Workers Solidarity Movement
The limitations of the marriage equality referendum victory
We don’t understand words as simply words on their own, entirely dependent on their definition, as one word can have many different meanings. Context plays a big part in our understanding of words. There are some words that leave context with the responsibility of our understanding of what has just been said. The word “buckle”, for example, can either mean “to connect” or “to collapse”, two meanings opposite to each other, leaving us in need of context in order to understand the usage of the word.
The mainstream voices in our society would lead you to believe that last May we voted for equality. Going by the definition of “equality” alone, without any context, one would believe that we voted in favour of everyone being equal, no one worth more or deserving of less than anyone else, all of us with the same status in society.
In reality, this did not happen, not by a long shot. After the votes were counted and the Yes side won, equality did not sweep across Ireland. Class society was not abolished, the 8th amendment was not repealed, white supremacy was not eradicated, and those on the lowest rung of society were not suddenly placed on an even keel with the privileged minority.
When we add the context we see that this vote for “equality” was in regards to marriage. The right of a man and a woman to enter into the tradition of marriage was extended to LGB+ couples. That is what equality meant in this context.
It did not take long for the façade of “equality” to crumble away. The slogan of “Yes Equality” was replaced with “We Need To Look After Our Own First” when the refugee crisis was intensely brought to our attention in September last year through the tragic image of 3-year-old Aylan Kurdi’s dead body on a Turkish shore.
The Irish have a long history of fleeing destitution on this island in search of a better life elsewhere. We have songs, poetry, and folklore to remind us that hardship once drove us from our homes to foreign lands — that is if we survived the journey unlike the many who fell victim to the coffin ships. Yet, in spite of this we treat those who come to us in need of the very thing that our ancestors searched for with contempt and disdain.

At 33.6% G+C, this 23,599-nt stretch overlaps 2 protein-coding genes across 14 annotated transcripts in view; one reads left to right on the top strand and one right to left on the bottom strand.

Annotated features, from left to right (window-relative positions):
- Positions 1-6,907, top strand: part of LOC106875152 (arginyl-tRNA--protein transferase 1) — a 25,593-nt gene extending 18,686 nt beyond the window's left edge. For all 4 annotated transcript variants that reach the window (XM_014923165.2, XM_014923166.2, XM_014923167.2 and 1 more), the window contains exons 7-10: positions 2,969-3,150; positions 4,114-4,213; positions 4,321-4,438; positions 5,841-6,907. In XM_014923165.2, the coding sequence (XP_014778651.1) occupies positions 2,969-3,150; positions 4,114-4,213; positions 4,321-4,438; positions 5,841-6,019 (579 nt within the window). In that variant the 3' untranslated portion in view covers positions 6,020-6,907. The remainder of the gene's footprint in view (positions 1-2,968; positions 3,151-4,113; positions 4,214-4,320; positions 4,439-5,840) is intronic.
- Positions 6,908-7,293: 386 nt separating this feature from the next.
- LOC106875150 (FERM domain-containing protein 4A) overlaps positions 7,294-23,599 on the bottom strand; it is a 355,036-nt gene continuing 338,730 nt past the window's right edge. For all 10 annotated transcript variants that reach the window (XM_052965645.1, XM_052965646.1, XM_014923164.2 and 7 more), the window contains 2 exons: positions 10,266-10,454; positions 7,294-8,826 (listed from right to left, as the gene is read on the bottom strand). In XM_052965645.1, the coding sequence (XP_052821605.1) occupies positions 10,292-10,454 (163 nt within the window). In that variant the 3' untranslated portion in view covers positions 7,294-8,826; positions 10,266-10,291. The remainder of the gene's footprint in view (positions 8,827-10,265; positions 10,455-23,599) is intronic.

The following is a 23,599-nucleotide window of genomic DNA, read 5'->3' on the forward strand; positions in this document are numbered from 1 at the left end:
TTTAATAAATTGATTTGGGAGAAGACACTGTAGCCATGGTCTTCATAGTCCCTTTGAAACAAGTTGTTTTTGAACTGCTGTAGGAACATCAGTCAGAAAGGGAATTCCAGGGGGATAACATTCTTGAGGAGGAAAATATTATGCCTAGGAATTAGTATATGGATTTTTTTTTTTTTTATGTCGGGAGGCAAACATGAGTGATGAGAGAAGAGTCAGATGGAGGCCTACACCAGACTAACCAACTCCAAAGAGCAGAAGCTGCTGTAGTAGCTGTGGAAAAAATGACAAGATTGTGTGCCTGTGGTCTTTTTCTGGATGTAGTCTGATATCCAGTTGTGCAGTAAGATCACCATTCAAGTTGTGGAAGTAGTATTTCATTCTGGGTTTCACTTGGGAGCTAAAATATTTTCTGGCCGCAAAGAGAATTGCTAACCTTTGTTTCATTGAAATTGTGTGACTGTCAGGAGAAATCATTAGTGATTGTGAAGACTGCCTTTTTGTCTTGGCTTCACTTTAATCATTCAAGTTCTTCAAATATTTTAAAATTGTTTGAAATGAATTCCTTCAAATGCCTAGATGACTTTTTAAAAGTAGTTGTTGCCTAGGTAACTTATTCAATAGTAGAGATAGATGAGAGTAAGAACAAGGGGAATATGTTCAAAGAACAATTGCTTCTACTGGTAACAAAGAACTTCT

Those who somehow make it to Ireland are placed into the system of Direct Provision. Within Direct Provision adults are given an allowance of €19.10 a week with an added €9.60 for every child they have. This meagre allowance is all they have to buy food, clothes, cleaning products, and everything else that human beings needs in order to survive, and they are denied this without the right to work.
To top off our world famous Irish hospitality, refugees must live in cramped, overcrowded accommodation with no control over where this will be and without the right to rent somewhere else. Some have been kept in this system and in these conditions for up to ten years. While Ireland committed to placing 4,000 Syrian refugees into this system a number of months ago we have thus far taken in 10.
For queer asylum seekers who have been locked out of Irish society at every turn — alongside their straight counterparts — “Yes Equality” was not for them, and it did nothing to help them in their circumstances, (not that our racist laws permitted them to cast a vote anyway).
Last October, “We Need To Look After Our Own First” was edited to “We Need To Look After Our Own — Except Travellers” when a fire broke out at a holding site for Travellers in Carrickmines. The fire claimed the lives of ten people, five of whom were children as well as the homes of 15 people, the very people who should fall under the category of “Our Own”.
Yet when those 15 people were being re-located to a temporary site the entrance to the new location was blocked by local residences, further exposing how shallow our notion of “Yes Equality” was. The usual bigotry was thrown around “You don’t have to live next to them, you don’t understand”. This clearly exemplified that despite the fact that 60% of us had voted for “equality” Ireland very clearly remains a terribly unequal state with no understanding of what true equality means. This may have something to do with the fact that “equality”, within or without the context of marriage, had nothing to do with the equality referendum vote.
The vote was about validating the idea that queer people can be just like the normal, traditional family that fills our TV screens. They can meet someone that they care for and enter into a monogamous committed relationship that can lead to a piece of paper that grants the couple access to certain state benefits and privileges and maybe even somewhere along the way, or indeed after the piece of paper is obtained, they can have a child or two running about the place.